These days, it’s easier than ever to understand the Euro-skeptics. To them, the 17 members of the euro zone are pushing an agenda that Britain never signed on to: Centralize power and allow EU headquarters in Brussels to sap sovereignty from London. The skeptics argue that Britain would not be leaving the European Union; the European Union is leaving Britain.
In 1973, the United Kingdom signed up for the EU in order to become part of a single economic market. Now, über-integrationists such as Germany, while delaying completion of the single market, push for all sorts of pooled power that proud English sovereignists believe they must resist. It’s a fundamental conflict of visions between the German chancellor and the British prime minister: Angela Merkel wants more Europe, Mr. Cameron wants less.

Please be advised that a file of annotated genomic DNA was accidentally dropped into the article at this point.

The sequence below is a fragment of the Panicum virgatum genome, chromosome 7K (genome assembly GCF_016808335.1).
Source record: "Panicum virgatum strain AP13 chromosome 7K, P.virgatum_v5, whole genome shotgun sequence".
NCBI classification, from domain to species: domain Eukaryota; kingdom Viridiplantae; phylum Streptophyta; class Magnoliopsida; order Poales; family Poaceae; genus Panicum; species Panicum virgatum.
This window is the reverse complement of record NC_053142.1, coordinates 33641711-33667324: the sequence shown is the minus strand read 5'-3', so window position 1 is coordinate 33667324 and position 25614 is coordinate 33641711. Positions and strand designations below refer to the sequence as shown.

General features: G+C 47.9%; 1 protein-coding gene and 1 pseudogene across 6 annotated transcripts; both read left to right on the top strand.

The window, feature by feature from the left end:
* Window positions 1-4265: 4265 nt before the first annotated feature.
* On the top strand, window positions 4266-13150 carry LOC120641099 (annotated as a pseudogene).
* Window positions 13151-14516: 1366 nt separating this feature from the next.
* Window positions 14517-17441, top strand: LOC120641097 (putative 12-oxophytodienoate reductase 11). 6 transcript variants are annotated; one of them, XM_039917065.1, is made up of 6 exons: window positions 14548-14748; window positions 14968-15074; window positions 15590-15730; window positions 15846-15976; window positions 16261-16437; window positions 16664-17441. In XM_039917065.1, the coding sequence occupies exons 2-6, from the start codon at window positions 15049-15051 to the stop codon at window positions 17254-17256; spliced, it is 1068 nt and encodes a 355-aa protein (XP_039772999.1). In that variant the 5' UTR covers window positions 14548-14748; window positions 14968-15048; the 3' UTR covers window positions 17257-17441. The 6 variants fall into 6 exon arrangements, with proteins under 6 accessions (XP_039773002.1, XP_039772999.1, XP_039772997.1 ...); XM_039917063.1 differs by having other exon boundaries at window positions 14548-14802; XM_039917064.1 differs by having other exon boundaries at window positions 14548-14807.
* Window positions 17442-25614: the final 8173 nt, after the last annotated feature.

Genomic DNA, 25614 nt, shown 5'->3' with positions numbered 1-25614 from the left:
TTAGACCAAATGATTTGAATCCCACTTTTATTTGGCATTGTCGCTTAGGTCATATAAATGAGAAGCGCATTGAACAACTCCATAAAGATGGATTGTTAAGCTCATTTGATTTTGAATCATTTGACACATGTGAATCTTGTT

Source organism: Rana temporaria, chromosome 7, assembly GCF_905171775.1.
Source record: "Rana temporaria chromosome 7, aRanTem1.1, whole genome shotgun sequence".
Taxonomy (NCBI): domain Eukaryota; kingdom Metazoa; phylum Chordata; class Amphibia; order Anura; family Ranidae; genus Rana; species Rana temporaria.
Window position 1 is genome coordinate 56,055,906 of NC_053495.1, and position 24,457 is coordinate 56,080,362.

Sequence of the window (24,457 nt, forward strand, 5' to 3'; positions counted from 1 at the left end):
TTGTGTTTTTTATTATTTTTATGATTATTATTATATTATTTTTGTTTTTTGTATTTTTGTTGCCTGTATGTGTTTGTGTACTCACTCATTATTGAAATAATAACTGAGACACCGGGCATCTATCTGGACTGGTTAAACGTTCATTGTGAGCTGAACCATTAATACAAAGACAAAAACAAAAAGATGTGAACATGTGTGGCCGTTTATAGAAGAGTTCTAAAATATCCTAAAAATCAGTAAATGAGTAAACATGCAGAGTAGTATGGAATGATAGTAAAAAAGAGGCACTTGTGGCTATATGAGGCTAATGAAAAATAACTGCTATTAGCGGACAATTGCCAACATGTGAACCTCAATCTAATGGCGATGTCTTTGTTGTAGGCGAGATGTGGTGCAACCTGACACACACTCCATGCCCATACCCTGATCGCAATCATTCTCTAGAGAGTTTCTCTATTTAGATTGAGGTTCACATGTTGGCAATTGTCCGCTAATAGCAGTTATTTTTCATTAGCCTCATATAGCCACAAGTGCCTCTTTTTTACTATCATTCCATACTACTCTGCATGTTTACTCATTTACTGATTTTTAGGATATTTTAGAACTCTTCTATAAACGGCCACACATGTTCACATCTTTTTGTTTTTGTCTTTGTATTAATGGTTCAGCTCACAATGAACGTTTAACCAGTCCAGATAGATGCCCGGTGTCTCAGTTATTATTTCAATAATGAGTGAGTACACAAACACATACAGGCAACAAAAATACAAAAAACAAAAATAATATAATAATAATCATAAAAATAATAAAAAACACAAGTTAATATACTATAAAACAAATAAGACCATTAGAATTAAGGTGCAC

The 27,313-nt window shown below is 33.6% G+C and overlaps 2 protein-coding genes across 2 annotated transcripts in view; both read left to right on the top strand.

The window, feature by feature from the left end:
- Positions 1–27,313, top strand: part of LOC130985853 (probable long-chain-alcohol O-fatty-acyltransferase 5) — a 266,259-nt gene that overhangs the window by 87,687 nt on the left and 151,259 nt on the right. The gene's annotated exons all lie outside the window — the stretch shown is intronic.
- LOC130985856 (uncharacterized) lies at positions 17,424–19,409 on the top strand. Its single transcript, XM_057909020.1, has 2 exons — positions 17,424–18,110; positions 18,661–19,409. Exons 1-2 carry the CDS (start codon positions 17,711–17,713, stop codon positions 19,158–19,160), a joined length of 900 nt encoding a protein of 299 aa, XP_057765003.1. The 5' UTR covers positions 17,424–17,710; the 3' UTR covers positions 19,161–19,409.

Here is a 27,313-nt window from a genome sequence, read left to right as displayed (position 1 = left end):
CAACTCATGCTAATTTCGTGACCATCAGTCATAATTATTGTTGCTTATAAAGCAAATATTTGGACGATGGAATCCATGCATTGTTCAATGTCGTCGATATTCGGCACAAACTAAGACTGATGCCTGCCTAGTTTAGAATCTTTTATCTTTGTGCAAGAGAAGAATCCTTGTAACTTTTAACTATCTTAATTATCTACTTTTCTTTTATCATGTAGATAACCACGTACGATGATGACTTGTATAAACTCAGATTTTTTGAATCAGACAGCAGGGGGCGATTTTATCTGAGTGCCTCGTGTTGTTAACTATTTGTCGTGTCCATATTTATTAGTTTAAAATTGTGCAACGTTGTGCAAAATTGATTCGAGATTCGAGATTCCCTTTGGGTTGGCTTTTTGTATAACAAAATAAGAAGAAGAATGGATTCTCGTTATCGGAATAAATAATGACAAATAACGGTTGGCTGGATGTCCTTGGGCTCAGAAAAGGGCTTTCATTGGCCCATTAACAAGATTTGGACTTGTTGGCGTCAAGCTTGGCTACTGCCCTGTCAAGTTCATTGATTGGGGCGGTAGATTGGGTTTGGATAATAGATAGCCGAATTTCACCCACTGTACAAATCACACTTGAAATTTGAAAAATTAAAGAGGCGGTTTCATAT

Even the Euro-skeptics show some understanding for Ms. Merkel, though. David Osborne, finance minister, identifies the “remorseless logic” of an ill-conceived currency zone without fiscal coordination as the key driver. It’s “integrate or perish” for the euro zone. This dictate makes it increasingly hard for the euro zone to hit the brake while the Brits mull further integration, even while it is increasingly hard for Britain to stay halfway in. As the euro zone builds up institutions to govern its currency and rein in debt, Britain will be ever more marginalized.